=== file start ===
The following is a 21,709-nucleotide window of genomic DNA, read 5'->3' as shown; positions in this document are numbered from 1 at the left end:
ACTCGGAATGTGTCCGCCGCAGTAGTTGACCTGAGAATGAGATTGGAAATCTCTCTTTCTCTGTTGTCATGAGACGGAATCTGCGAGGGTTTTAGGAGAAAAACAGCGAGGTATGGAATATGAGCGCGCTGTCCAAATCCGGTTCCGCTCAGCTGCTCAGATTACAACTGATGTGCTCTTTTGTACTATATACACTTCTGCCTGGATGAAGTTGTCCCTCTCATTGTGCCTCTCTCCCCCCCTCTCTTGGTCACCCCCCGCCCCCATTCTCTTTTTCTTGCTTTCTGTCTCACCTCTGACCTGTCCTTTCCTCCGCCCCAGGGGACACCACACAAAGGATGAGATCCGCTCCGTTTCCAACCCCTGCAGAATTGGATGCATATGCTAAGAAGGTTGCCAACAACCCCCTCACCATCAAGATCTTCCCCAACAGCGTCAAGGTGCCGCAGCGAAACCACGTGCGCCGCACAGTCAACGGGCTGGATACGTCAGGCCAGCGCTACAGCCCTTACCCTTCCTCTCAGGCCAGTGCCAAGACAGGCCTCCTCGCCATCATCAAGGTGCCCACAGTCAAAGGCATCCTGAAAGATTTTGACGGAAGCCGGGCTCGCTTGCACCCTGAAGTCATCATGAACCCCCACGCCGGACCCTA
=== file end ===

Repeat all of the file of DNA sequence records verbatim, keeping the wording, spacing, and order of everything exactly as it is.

The following is a 21,709-nucleotide window of genomic DNA, read 5'->3' as shown; positions in this document are numbered from 1 at the left end:
ACTCGGAATGTGTCCGCCGCAGTAGTTGACCTGAGAATGAGATTGGAAATCTCTCTTTCTCTGTTGTCATGAGACGGAATCTGCGAGGGTTTTAGGAGAAAAACAGCGAGGTATGGAATATGAGCGCGCTGTCCAAATCCGGTTCCGCTCAGCTGCTCAGATTACAACTGATGTGCTCTTTTGTACTATATACACTTCTGCCTGGATGAAGTTGTCCCTCTCATTGTGCCTCTCTCCCCCCCTCTCTTGGTCACCCCCCGCCCCCATTCTCTTTTTCTTGCTTTCTGTCTCACCTCTGACCTGTCCTTTCCTCCGCCCCAGGGGACACCACACAAAGGATGAGATCCGCTCCGTTTCCAACCCCTGCAGAATTGGATGCATATGCTAAGAAGGTTGCCAACAACCCCCTCACCATCAAGATCTTCCCCAACAGCGTCAAGGTGCCGCAGCGAAACCACGTGCGCCGCACAGTCAACGGGCTGGATACGTCAGGCCAGCGCTACAGCCCTTACCCTTCCTCTCAGGCCAGTGCCAAGACAGGCCTCCTCGCCATCATCAAGGTGCCCACAGTCAAAGGCATCCTGAAAGATTTTGACGGAAGCCGGGCTCGCTTGCACCCTGAAGTCATCATGAACCCCCACGCCGGACCCTA